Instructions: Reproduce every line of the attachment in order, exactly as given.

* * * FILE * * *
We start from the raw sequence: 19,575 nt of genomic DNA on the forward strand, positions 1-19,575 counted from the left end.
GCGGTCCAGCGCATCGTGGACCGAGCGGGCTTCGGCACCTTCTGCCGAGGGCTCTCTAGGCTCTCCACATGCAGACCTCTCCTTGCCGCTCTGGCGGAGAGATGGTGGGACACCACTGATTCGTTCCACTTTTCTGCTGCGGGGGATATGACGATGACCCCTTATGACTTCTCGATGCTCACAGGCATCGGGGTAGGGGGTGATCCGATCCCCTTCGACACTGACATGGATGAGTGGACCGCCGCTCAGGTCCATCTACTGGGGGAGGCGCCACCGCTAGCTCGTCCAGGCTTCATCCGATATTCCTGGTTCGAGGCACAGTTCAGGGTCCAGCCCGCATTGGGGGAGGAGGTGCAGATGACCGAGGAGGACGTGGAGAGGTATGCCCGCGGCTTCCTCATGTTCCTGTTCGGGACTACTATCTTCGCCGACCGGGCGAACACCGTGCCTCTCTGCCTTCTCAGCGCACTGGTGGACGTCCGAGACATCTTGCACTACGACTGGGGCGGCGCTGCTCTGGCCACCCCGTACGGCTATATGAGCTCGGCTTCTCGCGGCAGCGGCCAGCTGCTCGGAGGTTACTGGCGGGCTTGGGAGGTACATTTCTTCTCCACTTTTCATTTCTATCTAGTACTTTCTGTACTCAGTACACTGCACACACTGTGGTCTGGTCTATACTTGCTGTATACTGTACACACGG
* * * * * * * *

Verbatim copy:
We start from the raw sequence: 19,575 nt of genomic DNA on the forward strand, positions 1-19,575 counted from the left end.
GCGGTCCAGCGCATCGTGGACCGAGCGGGCTTCGGCACCTTCTGCCGAGGGCTCTCTAGGCTCTCCACATGCAGACCTCTCCTTGCCGCTCTGGCGGAGAGATGGTGGGACACCACTGATTCGTTCCACTTTTCTGCTGCGGGGGATATGACGATGACCCCTTATGACTTCTCGATGCTCACAGGCATCGGGGTAGGGGGTGATCCGATCCCCTTCGACACTGACATGGATGAGTGGACCGCCGCTCAGGTCCATCTACTGGGGGAGGCGCCACCGCTAGCTCGTCCAGGCTTCATCCGATATTCCTGGTTCGAGGCACAGTTCAGGGTCCAGCCCGCATTGGGGGAGGAGGTGCAGATGACCGAGGAGGACGTGGAGAGGTATGCCCGCGGCTTCCTCATGTTCCTGTTCGGGACTACTATCTTCGCCGACCGGGCGAACACCGTGCCTCTCTGCCTTCTCAGCGCACTGGTGGACGTCCGAGACATCTTGCACTACGACTGGGGCGGCGCTGCTCTGGCCACCCCGTACGGCTATATGAGCTCGGCTTCTCGCGGCAGCGGCCAGCTGCTCGGAGGTTACTGGCGGGCTTGGGAGGTACATTTCTTCTCCACTTTTCATTTCTATCTAGTACTTTCTGTACTCAGTACACTGCACACACTGTGGTCTGGTCTATACTTGCTGTATACTGTACACACGG